• As a research centre, the Frost Centre brings together Trent faculty from the social sciences, humanities, and other interdisciplinary programmes who do research in a wide range of ‘environmental’ topics including: environmental history; the relationship between women’s health and the environment; literary eco-criticism and eco-feminism; Indigenous environmental knowledge; Aboriginal history; environmental policy and resource development; environmental philosophy; rural health and social geography; community-based environmental movements and policy development; bioregionalism; sustainable agriculture; and cultural tropes of wilderness and landscape art. In keeping with the focus of the Frost Centre, these themes are explored in both Canadian and comparative contexts.
  • The Centre is the home of two graduate programmes: the Ph.D. in Canadian Studies (jointly offered with Carleton University); and the M.A. in Canadian Studies and Indigenous Studies. One of the five core areas of the PhD programme is ‘Environment and Heritage’. A recent gold-medal winning dissertation, “The Role of UNESCO Biosphere Reserves in Governance for Sustainability: Cases from Canada” was written by Trudeau-scholar Rebecca Pollock. Environmental topics have been the focus of a large number of Frost Centre MA theses.

Trent Geographers are conducting leading-edge research on the exchange of trace gases between arctic terrestrial ecosystems and the atmosphere. Such knowledge is crucial for developing our understanding of ecosystem response to climate change and potential feedbacks in the climate system.

  • The assessment of groundwater availability for human requirements in Ontario, as well as for sustenance of stream ecologies that depend on groundwater contributions, is assisted by the efforts of  hydrologists and geochemists in the Geography department at Trent. Current work is focused upon the influence of forest regrowth upon groundwater recharge along the Oak Ridges Moraine in Southern Ontario, as well as the effects of climate change on local water quality and quantity.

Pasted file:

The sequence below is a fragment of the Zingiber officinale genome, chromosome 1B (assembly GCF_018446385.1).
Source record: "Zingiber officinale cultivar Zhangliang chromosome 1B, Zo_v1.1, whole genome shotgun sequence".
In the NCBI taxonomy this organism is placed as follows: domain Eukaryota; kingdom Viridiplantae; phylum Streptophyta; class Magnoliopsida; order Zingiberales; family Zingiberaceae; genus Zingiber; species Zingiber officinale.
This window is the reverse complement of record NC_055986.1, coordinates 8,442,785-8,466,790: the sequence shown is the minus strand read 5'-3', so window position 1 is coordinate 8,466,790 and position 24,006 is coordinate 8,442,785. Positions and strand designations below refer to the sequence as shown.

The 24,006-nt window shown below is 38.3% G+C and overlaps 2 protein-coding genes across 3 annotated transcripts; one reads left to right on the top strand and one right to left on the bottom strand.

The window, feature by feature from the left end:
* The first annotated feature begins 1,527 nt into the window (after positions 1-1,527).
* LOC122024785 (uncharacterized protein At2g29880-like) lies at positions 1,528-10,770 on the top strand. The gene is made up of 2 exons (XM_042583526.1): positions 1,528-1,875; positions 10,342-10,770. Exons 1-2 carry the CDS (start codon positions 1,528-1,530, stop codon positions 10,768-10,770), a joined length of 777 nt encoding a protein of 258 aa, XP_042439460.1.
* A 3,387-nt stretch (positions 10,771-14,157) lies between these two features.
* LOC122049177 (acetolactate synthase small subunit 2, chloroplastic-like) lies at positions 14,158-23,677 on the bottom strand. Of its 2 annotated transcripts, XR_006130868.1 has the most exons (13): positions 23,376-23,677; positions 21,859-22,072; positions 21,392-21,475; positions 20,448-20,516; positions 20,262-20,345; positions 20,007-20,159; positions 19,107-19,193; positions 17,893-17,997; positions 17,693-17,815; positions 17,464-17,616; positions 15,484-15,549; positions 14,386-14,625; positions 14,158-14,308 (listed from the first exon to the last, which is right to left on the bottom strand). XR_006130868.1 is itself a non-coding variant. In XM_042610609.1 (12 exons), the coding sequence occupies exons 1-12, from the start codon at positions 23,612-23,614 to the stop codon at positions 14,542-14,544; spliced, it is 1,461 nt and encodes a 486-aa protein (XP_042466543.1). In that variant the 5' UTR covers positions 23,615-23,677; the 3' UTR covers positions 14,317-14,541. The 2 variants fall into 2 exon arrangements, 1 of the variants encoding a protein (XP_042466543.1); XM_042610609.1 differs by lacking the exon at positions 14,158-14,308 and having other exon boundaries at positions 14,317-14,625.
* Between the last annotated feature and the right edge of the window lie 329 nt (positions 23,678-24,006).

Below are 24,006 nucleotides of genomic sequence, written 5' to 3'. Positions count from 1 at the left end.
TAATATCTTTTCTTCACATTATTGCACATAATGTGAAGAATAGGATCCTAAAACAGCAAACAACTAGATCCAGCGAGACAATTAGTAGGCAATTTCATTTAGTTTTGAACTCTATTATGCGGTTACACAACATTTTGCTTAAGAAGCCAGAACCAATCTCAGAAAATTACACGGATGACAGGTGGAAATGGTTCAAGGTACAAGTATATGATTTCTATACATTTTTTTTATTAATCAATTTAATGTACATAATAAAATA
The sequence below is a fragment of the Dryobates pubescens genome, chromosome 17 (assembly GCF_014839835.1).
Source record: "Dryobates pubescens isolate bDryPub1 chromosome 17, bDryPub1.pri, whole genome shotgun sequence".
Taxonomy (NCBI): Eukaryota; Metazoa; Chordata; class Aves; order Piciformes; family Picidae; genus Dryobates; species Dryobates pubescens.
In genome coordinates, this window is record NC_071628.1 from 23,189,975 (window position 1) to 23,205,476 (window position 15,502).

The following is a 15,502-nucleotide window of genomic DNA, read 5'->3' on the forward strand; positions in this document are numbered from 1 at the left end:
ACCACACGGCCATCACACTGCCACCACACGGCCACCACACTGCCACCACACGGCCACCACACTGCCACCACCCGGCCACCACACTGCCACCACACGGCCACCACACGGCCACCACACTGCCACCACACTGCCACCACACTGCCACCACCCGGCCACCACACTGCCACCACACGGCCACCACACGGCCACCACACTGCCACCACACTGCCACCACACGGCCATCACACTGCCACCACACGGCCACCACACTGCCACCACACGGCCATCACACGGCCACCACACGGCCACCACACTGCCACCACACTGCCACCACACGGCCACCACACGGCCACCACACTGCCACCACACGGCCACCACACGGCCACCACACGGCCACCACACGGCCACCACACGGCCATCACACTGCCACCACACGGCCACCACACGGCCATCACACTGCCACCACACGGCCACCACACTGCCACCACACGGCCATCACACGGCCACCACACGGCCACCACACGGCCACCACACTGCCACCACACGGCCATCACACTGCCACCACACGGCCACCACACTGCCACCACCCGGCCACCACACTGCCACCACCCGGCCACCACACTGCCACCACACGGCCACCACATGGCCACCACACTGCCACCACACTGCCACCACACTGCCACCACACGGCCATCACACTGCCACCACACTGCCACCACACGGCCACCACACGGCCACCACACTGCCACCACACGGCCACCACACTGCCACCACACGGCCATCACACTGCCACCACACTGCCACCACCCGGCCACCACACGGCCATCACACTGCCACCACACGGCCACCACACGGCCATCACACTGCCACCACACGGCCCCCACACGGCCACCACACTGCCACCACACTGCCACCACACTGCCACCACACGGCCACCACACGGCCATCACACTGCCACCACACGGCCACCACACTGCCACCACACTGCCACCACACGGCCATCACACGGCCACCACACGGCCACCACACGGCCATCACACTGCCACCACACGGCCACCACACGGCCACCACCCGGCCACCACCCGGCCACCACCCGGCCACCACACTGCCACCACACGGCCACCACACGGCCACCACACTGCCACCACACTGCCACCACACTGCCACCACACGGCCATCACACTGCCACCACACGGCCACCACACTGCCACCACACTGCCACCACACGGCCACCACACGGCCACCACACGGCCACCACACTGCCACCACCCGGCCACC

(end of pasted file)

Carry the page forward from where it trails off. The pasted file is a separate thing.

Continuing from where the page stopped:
• The simulation of varied micro-environments around the globe lies at the heart of work in Trent’s Environmental Wind Tunnel Lab. Work in this unique, state-of-the-art facility targets environmental problems concerning air quality, the deflation of fertile soils, and  desertification through simulation of particle emissions for varied climate and surface conditions encompassing for example, hot arid deserts, mine sites and polar regions.

An Associate Professor of History at Trent

  • Finis Dunaway is the author of Natural Visions: The Power of Images in American Environmental Reform and is currently working on a book about visual culture and the environmental crisis. He also teaches the course The Environmental Crisis: From the Atomic Bomb to Global Warming, which is cross-listed with Environmental and Resource Studies.

The Indigenous Environment Studies Program is a unique and original program in Canada which is designed:

  • To provide students with a unique academic experience bringing together both Indigenous environmental knowledge and western science to provide students with the skills and critical thinking abilities to address the complex environmental problems facing peoples, cultures and communities around the world today.
  • Dr. Roronhiake:wen Dan Longboat explores the interface between Indigenous culture, cultural teachings and the environment for environmental education
  • Dr. Chris Furgal investigates the relationships between the health of the environment and the health of Indigenous peoples around the world
  • Dr. Eric Sager, Adjunct faculty, studies the restoration and remediation of degraded ecosystems.

In the department of International Development Studies

  • Professor Haroon Akram-Lodhi has conducted extensive research in northern Pakistan on the political ecology of land reclamation and water management, which resulted in a book, Water, Pipes and People in Pakistan. He continues to work on issues around land access, control and management in many countries.
  • As Professor of International Development Studies and Anthropology, Jacqueline Solway is well known for the ongoing research that she has conducted on the impact of drought on the lives of rural people in the southern African region.
  • In Associate Professor Michal Avram’s classes, students study Global Governance Institutions and Global Civil Society and are simulating and foreshadowing the Copenhagen Climate Change Conference in order to better understand decision-making among the Parties, the ability of the poorer countries to influence outcomes, and the role of civil society organizations.